Data Roundup: January 2024 Features Updates in GI Cancer, AMD, Neurology


Catch up on any of the key data updates you may have missed last month, with coverage highlights from the CGTLive™ team.

Last month, January 2024, the CGTLive™ team was diligently tracking the latest data readouts and published literature on cell and gene therapies within oncology, neurology, ophthalmology, and rare diseases.

As more and more innovative therapies enter the clinical trial field, more data is accrued every month, buoying excitement in the field and sometimes making or breaking the fates of small biotech companies. Last month delivered promising updates for multiple therapies treating neurological diseases, including AskBio’s gene therapy for Parkinson disease, Neurona’s cell therapy for epilepsy, and Passage Bio’s gene therapy for frontotemporal dementia. Our team has highlighted these and other updates below.

Click the read more buttons for more details and information about each update.

Satri-Cel Shows Some Disease Control in Gastric/Gastroesophageal and Pancreatic Cancer

January 19, 2024 - Satricabtagene autoleucel (satri-cel; CT041; CARsgen) chimeric antigen receptor (CAR) T-cell therapy has shown some efficacy in patients with heavily pretreated CLDN18.2-positive advanced gastric/gastroesophageal (GC/GEJ) or pancreatic cancer (PC) treated in cohort A of the phase 1b ELIMYN18.2 clinical trial (NCT04404595).1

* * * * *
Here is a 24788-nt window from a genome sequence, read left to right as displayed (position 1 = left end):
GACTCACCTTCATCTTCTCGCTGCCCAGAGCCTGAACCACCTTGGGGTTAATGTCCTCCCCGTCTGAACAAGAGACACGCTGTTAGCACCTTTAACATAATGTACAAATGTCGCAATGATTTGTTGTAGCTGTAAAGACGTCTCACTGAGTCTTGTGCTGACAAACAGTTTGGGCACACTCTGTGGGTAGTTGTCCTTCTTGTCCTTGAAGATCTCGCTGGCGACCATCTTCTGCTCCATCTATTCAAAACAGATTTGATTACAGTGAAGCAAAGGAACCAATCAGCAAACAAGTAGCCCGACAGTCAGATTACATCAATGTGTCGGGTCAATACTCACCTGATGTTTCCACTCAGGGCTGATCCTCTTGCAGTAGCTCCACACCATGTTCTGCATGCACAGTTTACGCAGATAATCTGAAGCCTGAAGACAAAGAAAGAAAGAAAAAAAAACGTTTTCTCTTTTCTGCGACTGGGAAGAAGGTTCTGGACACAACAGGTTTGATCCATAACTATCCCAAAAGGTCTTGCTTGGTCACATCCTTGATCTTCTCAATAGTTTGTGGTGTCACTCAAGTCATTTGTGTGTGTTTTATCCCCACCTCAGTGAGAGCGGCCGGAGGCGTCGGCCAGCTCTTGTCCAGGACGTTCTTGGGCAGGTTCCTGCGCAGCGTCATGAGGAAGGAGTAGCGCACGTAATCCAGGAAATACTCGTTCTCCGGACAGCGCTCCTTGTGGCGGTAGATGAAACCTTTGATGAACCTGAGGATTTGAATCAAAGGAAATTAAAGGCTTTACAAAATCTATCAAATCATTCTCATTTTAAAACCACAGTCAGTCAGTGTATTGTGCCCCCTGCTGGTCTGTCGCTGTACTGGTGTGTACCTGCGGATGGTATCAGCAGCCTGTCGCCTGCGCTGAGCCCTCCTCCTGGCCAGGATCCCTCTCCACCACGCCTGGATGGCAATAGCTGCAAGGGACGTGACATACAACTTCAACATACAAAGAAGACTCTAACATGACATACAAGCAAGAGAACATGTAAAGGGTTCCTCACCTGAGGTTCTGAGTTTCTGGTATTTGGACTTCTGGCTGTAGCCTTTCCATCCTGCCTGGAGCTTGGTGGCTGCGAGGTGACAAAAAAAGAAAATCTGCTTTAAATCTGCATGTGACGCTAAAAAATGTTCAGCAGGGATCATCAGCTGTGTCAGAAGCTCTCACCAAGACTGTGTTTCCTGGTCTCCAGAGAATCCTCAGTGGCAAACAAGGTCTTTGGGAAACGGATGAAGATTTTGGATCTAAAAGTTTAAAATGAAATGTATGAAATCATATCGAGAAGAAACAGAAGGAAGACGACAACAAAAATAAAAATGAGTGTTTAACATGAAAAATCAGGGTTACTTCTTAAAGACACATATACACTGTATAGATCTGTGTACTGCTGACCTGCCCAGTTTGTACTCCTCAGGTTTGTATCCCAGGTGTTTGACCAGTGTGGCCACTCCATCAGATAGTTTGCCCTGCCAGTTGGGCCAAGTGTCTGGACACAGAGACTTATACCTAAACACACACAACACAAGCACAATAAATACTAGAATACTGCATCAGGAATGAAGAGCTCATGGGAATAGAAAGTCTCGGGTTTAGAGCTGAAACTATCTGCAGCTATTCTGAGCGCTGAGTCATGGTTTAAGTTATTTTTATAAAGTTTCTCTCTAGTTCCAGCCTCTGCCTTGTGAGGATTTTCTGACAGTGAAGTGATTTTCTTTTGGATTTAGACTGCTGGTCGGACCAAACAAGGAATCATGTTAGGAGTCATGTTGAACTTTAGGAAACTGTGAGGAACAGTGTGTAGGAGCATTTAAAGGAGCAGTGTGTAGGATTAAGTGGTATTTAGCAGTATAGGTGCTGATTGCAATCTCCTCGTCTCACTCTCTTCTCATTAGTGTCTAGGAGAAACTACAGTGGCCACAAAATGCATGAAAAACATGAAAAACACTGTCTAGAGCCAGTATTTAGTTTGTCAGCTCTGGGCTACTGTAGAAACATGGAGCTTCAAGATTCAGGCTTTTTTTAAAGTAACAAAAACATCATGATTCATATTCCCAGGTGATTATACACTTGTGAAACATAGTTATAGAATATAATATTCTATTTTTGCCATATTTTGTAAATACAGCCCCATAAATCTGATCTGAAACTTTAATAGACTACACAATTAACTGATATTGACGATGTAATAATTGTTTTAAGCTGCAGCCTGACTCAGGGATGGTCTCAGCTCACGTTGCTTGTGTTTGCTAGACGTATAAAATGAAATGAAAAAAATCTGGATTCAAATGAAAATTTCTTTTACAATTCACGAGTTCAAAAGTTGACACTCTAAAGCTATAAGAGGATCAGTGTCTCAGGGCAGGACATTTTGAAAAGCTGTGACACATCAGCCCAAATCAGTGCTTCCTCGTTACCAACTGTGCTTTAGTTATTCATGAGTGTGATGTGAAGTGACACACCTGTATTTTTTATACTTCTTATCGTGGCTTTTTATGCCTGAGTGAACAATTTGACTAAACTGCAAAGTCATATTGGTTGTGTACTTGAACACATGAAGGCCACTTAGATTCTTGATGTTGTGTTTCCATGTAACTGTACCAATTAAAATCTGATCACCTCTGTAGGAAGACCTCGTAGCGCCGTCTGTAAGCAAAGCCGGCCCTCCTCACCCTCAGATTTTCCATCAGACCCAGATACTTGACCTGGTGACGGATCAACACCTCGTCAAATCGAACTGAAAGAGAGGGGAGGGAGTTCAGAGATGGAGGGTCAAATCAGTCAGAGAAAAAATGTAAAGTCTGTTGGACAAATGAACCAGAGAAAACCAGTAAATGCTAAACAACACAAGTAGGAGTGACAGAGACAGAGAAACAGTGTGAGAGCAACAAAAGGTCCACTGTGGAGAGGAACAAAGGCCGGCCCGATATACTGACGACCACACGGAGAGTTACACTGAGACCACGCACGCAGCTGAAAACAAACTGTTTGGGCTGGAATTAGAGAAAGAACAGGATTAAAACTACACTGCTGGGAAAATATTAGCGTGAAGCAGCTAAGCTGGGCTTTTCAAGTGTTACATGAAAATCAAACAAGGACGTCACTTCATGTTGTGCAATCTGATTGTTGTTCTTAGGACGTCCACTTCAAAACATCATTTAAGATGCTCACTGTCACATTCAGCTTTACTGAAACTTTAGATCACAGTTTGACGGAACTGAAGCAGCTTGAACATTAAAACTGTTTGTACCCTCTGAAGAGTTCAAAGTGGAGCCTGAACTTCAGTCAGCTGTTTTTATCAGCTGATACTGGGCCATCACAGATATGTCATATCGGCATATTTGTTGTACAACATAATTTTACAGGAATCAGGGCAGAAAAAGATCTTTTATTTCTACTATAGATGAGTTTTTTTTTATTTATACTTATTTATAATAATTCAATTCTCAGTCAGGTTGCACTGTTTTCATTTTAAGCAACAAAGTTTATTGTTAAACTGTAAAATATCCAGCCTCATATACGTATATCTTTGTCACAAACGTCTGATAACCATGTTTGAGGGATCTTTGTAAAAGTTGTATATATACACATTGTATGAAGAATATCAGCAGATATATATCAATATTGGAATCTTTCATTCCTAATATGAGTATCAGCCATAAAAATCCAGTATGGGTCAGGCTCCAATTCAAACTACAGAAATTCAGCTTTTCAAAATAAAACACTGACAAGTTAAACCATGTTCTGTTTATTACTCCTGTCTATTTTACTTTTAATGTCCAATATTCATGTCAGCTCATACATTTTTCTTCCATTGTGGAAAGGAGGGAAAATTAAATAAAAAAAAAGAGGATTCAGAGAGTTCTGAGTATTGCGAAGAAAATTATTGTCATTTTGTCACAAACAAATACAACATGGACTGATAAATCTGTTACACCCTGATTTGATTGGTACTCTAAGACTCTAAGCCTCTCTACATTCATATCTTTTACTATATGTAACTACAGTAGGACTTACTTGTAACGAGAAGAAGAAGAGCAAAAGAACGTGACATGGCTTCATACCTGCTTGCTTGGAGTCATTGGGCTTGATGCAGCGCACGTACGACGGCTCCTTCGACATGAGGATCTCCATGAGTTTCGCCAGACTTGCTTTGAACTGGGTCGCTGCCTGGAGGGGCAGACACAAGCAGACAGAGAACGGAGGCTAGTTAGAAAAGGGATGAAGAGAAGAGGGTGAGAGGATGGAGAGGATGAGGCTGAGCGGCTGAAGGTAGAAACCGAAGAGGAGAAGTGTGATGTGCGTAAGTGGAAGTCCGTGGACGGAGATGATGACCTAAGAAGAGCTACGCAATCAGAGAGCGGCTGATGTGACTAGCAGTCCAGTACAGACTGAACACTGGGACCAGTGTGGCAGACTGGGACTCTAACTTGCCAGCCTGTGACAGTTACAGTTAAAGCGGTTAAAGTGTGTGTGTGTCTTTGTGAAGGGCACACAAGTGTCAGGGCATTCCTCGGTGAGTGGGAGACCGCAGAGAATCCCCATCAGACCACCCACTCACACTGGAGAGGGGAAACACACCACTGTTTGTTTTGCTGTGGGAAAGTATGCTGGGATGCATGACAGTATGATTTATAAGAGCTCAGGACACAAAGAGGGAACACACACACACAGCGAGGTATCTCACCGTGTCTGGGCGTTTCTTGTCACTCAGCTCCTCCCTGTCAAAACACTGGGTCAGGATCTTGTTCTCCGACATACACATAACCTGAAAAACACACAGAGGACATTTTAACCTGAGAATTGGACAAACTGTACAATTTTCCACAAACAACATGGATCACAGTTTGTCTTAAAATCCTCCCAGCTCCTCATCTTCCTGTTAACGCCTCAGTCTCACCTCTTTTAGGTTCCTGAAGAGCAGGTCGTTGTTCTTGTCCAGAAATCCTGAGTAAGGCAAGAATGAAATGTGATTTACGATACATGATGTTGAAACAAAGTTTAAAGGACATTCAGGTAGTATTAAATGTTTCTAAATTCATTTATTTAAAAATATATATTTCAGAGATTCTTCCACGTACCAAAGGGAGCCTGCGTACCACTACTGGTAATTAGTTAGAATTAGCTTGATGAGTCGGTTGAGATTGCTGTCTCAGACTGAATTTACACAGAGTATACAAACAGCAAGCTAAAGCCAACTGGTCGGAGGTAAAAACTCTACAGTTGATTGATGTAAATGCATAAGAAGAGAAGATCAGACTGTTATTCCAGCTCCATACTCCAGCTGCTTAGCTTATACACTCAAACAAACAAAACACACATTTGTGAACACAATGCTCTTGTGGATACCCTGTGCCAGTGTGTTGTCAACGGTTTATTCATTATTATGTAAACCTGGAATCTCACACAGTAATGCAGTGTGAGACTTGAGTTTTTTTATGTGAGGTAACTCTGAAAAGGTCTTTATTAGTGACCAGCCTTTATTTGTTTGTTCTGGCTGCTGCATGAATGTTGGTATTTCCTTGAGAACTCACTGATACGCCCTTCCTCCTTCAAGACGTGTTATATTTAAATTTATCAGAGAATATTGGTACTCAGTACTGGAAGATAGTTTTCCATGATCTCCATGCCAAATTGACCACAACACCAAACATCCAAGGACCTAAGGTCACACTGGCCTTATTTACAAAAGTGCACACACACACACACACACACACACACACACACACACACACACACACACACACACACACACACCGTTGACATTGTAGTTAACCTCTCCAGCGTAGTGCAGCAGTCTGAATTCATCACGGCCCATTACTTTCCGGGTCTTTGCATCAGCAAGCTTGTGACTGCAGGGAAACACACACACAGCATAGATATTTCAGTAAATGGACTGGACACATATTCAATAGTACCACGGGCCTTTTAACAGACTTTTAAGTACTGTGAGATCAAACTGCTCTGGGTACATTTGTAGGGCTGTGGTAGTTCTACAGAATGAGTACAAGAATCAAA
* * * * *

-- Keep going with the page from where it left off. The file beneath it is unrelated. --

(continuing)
“Satri-cel’s, the first autologous CLDN18.2 CAR T cell therapy, safety profile was encouraging, with manageable treatment-related AEs. Initial efficacy was promising in heavily pretreated CLDN18.2-positive advanced GC/GEJ and PC population and consistent with earlier reports. DL3 (600x106 cells) was selected as RP2D and enrollment in phase 2 is currently ongoing,” Gregory P. Botta, MD, PhD, associate professor of medicine, University of California San Diego, and colleagues wrote in their poster for the 2024 ASCO GI symposium.

Investigators found that the safety profile of satri-cel was manageable, although all patients had at least grade 3 treatment-emergent adverse events (AEs) and there were 4 serious TEAEs related to satri-cel. Participants were treated with 250-300x106, 375-400x106, or 600x206 cells, and objective response rate was 42.9% (n = 3) in GC/GEJ, 16.7% (n = 2) in PC, and 42.9% overall in DL3, which was selected as the recommended phase 2 dose.

REGENXBIO’s Wet AMD Gene Therapy Continues to Show Stable BCVA, Reduced Treatment Burden

January 18, 2024 - ABBV-RGX-314 gene therapy had a positive safety profile and reduced treatment burden in patients with wet age-related muscular dystrophy (AMD) treated in the phase 2 AAVIATE trial (NCT04514653).